Click through the gallery above to discover 10 "hobbies" many Germans are enthusiastic about — and add football if you're looking for an 11th one.  

Explore the gallery below for 10 things you'll find in (almost) every German household. And for more about German culture, language and lifestyle, visit dw.com/meetthegermans. 


Breakfast egg shenanigans

A proper German breakfast includes a perfectly soft-boiled egg. And to hold those eggs, most German households have a variety of egg cups, some even coming with their own spoon and miniature salt shaker. There's even a specially designed egg-cracking device, known as an "Eierschalensollbruchstellenverursacher," or "eggshell breaking point causer," something that could only be invented in Germany.


Bottles to recycle

Germans take recycling seriously, especially when it comes to "Pfandflaschen," or deposit bottles. These glass and plastic bottles are collected at home and then lugged in heavy bags back to the supermarket where they can be returned for cash. They're not worth much - usually only 8 or 25 cents - but everyone does it anyways. After all, they take up a lot of space at home.


Kitchen towels for everything

Admittedly, Germany isn't the only country with kitchen towels. But you'll find an amazing collection of them in most households. A typical German kitchen is filled with towels - hanging over a chair or drying on the radiator. Although newer models can feature unusual designs, checked patterns have ruled for decades. And they are more economical and ecological than paper towels.


An array of cleaning products

If you spill something inside a German household, you're in luck. Many Germans are equipped with a cabinet full of cleaning supplies for literally every surface in their homes. There are cleaning products for glass, tile, ceramic, wood, faux wood, metal and even a cleaner specifically designed for electric stove tops. Happy scrubbing!


Toilet brush

Although this object, the "Klobürste," is also typically available in most countries, somehow it seems far more prominent in Germany. Germans often have to "educate" foreigners on the fact that it's not just reserved for weekly cleaning chores. Because of the particular shape of many German toilet bowls, those brown stains won't just "flush away" on their own, so everyone has to do their part.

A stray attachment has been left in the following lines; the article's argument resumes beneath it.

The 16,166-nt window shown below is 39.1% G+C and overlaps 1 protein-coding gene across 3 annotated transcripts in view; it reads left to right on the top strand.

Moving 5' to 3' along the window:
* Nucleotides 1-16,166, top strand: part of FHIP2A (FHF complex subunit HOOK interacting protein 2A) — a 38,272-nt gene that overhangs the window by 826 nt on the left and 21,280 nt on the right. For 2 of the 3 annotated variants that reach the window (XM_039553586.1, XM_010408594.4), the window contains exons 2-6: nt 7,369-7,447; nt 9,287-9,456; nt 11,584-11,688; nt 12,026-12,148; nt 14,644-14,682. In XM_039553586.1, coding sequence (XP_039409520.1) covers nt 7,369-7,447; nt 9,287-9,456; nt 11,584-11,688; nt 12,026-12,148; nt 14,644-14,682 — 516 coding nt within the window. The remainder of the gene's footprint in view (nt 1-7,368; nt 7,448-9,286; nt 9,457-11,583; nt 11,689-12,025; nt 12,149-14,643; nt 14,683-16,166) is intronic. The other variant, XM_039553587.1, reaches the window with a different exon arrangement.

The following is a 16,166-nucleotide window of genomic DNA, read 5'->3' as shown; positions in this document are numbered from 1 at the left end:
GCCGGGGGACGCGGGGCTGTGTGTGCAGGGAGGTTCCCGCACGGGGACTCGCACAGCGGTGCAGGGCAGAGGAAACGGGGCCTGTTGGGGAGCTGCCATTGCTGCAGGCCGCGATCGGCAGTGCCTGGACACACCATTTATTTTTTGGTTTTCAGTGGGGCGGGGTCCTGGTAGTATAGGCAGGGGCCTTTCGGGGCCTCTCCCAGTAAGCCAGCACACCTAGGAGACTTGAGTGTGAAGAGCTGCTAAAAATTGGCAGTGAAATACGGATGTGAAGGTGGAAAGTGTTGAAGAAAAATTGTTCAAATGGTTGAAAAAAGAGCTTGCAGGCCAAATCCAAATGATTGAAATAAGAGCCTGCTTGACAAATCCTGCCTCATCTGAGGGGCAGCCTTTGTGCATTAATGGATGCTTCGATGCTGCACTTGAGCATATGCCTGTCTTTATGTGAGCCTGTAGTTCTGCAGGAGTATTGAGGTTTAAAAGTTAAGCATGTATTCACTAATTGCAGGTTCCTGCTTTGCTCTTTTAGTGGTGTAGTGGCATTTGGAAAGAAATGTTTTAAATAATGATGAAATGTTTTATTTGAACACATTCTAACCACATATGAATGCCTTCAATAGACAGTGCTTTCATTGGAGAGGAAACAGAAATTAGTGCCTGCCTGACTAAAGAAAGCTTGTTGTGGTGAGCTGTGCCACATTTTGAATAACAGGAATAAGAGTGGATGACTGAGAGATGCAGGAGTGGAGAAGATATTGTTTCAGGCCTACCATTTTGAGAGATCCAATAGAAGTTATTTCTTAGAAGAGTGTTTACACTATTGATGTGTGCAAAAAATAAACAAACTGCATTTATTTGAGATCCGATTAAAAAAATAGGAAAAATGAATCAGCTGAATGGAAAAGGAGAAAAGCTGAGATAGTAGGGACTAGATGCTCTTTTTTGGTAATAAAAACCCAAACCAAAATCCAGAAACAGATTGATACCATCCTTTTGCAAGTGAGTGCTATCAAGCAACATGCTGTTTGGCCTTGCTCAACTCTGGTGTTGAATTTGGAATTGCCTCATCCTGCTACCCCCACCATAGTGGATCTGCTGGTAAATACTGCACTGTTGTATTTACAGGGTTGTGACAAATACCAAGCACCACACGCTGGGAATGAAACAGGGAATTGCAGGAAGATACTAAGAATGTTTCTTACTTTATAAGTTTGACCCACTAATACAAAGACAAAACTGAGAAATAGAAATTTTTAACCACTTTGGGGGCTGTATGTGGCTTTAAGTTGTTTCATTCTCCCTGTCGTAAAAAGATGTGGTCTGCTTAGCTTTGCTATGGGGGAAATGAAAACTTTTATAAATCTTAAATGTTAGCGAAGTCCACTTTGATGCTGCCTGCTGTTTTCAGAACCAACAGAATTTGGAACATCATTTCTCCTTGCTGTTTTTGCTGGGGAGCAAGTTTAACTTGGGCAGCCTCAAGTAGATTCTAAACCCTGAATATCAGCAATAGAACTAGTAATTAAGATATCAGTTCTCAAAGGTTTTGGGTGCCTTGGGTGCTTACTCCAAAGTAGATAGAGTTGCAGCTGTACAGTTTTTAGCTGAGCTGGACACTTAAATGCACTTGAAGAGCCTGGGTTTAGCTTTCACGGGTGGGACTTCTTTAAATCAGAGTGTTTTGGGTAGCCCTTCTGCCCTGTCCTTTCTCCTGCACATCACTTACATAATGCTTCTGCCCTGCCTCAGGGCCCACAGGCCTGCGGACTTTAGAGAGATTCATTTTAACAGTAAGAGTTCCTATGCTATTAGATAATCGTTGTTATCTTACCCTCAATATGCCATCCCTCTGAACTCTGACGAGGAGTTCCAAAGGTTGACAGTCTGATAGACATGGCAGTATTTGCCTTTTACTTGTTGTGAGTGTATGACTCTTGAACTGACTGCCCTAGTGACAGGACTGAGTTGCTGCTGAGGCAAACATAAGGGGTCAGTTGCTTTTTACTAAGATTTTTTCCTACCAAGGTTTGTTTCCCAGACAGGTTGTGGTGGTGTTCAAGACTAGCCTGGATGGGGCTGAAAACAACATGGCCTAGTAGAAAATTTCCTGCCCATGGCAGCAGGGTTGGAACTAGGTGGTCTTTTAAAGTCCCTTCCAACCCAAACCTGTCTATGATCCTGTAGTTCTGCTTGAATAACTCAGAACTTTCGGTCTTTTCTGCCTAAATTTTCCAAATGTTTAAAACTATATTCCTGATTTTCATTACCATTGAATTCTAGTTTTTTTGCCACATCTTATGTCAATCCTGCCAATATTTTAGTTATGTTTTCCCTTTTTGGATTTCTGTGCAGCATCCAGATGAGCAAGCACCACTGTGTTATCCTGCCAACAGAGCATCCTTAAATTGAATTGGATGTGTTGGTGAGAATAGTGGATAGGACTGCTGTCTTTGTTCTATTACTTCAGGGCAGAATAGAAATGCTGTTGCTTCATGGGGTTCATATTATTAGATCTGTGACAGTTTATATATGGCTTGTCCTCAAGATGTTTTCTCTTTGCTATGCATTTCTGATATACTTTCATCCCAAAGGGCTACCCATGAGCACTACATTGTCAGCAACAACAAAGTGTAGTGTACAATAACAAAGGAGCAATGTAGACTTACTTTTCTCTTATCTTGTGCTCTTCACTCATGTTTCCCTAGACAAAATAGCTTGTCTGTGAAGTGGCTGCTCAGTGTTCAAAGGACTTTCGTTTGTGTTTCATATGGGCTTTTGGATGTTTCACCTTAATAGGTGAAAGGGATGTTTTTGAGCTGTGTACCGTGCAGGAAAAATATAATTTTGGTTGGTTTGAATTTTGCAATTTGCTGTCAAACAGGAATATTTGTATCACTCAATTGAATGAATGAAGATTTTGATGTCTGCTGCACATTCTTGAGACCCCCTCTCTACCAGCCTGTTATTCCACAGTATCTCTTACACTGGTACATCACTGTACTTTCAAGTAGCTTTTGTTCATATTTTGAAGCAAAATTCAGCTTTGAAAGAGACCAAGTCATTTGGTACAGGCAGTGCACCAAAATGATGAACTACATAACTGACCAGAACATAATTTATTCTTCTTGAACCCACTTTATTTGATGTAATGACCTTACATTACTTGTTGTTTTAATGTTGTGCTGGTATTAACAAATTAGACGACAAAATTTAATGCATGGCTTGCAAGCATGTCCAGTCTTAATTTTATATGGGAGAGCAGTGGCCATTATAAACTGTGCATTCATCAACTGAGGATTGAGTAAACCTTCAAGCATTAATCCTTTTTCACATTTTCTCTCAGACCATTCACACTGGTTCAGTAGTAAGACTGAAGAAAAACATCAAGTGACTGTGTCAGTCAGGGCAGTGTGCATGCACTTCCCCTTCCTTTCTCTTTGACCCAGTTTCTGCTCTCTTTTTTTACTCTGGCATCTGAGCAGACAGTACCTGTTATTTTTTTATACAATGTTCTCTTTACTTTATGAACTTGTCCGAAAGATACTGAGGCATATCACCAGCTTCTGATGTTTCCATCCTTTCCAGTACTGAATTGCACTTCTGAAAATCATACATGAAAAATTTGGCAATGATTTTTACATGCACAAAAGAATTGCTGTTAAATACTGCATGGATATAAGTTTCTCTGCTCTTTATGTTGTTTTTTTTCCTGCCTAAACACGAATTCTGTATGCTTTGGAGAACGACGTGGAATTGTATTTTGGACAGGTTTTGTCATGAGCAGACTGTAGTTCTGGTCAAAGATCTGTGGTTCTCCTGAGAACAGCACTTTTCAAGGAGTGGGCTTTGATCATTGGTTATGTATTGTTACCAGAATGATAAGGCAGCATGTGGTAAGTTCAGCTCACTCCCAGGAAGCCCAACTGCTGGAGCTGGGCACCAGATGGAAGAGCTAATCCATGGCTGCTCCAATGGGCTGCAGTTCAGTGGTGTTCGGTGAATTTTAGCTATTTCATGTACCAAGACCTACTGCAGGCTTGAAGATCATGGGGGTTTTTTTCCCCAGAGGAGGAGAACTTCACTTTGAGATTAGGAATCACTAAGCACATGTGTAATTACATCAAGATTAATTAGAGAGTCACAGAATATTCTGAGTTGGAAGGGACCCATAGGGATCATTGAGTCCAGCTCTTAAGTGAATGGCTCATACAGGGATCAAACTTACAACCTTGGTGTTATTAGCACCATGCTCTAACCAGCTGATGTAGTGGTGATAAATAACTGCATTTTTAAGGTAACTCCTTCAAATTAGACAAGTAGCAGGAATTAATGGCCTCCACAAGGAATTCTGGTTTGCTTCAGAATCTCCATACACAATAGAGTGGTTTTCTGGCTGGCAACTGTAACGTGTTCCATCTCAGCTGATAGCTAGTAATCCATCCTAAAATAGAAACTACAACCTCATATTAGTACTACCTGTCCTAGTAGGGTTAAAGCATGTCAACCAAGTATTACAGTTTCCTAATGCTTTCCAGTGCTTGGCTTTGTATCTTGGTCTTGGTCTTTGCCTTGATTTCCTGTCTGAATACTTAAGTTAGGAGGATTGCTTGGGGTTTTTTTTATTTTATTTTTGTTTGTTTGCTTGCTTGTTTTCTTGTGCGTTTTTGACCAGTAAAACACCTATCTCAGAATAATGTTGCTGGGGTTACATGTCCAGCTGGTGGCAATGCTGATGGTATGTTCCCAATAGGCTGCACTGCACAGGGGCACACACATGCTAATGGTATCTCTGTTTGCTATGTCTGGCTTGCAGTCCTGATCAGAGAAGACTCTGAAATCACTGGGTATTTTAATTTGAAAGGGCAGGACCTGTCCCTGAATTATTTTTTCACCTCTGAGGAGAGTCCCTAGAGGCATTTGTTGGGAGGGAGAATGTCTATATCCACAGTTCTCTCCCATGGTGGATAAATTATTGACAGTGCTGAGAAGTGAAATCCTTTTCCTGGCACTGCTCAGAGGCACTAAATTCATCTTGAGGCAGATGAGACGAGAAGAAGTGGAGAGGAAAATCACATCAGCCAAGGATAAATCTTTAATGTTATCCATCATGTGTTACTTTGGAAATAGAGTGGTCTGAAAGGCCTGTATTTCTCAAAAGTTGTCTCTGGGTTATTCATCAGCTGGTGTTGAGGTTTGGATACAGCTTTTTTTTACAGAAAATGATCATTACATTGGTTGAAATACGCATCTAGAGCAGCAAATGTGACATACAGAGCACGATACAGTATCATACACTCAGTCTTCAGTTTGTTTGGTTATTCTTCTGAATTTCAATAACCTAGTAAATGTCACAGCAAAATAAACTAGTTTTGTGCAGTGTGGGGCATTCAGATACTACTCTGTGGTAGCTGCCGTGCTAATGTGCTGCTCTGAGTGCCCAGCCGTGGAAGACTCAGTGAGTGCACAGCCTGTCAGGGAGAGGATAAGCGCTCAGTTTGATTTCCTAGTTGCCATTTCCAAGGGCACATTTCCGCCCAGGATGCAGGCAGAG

Wall full of books

Germans aren't very big on showing off, except when it comes to their books. Inside nearly every German home you'll find a shelf - often reaching from floor to ceiling - filled with books, whether classics written by German philosophers or coffee table books on the latest architectural trends. A visitor will never know how many of them their owner has actually read - but at least they can be seen.


Army of binders

Even with so many books, Germans still find extra shelf space for their most prized possessions: documents. Germans love their documents - certificates, tax returns (10 years' worth, no joke), contracts, bank statements, insurance papers. They all need to be properly sorted, filed and stored. So you'll often find an army of specially designed binders lining the walls of German homes.


Proper shutters

Germans' penchant for privacy is well known and you can see it best by looking at (but not through) their front windows. Many households have metal window coverings called "Rollladen" (no, the three L's are not a typo) that roll down to completely cover the window and block out the outside world. They do a great job of shielding your home from the pesky early morning sun - and that nosy neighbor.


House shoes

In many countries, people take off their shoes when they enter a house. Still, many foreigners are impressed by how systematically Germans slip into more comfortable footwear as soon as they arrive home or get out of bed. And in most cases, they're so much more than just slippers - they're proper "Hausschuhe," or house shoes.


Individual blankets on a double bed

German beds prioritize practicality over romance, especially when it comes to blankets: Couples sleep with two blankets on a double bed. Why share one when each person sleeping in the bed can have their own? Of course, you won't find this setup in a single person's home - but bachelors shouldn't laugh, as they might get there one day.